Each microservice is packaged with all of its dependencies built in, giving us a complete installation of every component, whether it’s a tiny API or a fully-fledged enterprise database server. Python, C, Java, Golang, php, nodejs, .Net – it doesn’t matter which language your applications are written in or which tools you used to build them, the docker packaging provides a unified way to package, ship and run them. That means each team can choose their own toolset and identify the right language or dev platform for different jobs, without having to worry about compatibility or needing to install libraries on production servers when it’s time to deploy.

In a way, these packages function as a black box, but I like to think of them more as a ‘brown box’ – the kind you get your next-day deliveries in. Kubernetes, or other container frameworks, function as the courier, delivering a complete bundle of everything you’re expecting from your order. And the beauty of microservices is that each brown box is labelled with exactly what’s in it and how it’s meant to work. So if it doesn’t work exactly as it’s meant to, you can just send the package back for the developers to fix.

Complementary technologies

Microservices and containerisation tools have developed side-by-side over the past few years, and that means their features and capabilities complement each other excellently. Containers are well-suited to small pieces of software, while microservices and continuous delivery models really thrive in the cloud.

For example, the modular nature of microservices, combined with built-in replica set scaling and node pools in containers, mean you can easily scale individual services when they’re experiencing high demand. To use our ecommerce example again: if there’s a major sale, the IT team could scale up the amount of compute power and resources that support the catalogue and checkout services, without having to boost other parts of the site, such as the system that handles returns.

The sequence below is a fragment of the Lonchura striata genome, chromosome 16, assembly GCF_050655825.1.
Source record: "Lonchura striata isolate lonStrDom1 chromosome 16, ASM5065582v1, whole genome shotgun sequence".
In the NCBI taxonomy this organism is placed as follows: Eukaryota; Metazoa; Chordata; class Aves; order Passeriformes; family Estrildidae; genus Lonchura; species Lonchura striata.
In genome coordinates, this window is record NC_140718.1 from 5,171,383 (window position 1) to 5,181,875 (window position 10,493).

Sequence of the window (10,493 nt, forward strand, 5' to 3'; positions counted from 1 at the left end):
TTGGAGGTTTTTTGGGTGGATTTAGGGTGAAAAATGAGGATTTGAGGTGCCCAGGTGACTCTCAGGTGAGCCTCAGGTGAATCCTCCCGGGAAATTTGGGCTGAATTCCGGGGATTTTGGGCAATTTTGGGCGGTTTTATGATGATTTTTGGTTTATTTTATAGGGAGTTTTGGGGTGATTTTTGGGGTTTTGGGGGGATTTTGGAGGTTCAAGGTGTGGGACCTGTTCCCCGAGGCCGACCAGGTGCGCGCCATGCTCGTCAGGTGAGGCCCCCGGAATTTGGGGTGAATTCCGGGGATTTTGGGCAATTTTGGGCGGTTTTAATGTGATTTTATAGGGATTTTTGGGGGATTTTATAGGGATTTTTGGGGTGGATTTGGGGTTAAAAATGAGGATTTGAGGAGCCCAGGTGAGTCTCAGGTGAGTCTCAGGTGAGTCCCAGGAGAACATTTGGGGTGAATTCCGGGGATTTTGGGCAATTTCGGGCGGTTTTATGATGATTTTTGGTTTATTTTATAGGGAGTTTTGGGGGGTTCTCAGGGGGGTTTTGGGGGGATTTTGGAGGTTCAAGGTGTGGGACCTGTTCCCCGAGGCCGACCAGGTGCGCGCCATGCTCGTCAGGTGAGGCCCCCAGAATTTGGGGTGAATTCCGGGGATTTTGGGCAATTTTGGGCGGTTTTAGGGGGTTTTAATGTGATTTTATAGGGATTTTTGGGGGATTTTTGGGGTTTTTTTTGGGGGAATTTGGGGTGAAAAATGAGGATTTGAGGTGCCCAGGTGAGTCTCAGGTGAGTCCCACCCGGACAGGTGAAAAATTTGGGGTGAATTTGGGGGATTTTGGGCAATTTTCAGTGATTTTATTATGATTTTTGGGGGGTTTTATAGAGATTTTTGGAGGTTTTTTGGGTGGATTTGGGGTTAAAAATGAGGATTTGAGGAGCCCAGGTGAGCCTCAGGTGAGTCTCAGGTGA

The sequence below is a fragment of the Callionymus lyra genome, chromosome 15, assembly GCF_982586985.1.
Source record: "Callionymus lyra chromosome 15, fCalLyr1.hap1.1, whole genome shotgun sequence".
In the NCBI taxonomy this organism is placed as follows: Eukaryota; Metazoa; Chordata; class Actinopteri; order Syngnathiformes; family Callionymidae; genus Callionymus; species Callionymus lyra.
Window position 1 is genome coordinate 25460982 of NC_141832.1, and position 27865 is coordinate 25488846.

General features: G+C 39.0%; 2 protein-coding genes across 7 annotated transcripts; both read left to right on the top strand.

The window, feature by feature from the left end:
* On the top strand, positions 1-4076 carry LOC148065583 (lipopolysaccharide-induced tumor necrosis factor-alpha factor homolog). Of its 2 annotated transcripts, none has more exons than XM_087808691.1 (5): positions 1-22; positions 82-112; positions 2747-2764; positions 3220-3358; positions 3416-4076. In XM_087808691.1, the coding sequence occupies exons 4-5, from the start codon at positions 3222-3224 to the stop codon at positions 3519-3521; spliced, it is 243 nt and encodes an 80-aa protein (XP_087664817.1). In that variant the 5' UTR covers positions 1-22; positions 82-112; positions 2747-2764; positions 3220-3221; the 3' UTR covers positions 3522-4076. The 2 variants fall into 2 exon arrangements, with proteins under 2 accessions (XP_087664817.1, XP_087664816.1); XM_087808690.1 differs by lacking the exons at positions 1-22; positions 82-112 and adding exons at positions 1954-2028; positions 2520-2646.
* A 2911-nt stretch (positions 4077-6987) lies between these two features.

There are other cloud benefits to consider too – all of which contribute to a continuous delivery pipeline. All cloud providers offer an uptime guarantee, which helps prevent disruption as you roll out new services or updates. You’re saving resource and budget by not provisioning your own servers, and you no longer need to dedicate teams to management. And finally, security and compliance are baked into the cloud, which means you’ll have help ensuring you’re always on the right side of regulations.

Agile is about the tools – but don’t forget the importance of people

Microservices and container technologies are growing fast, particularly in development communities – and they’re making their mark on the world of Agile. But as always, your organisation is only as Agile as your people make it.

It’s easy forget that the principles behind all the great tooling and platforms we’ve highlighted are rooted in the need for small, empowered teams with a broad range of skillsets, that can deliver high-quality applications and services, at speed.

If you want to be as Agile as possible, microservices and containers are the right tools to take you there – if you have the right people on board.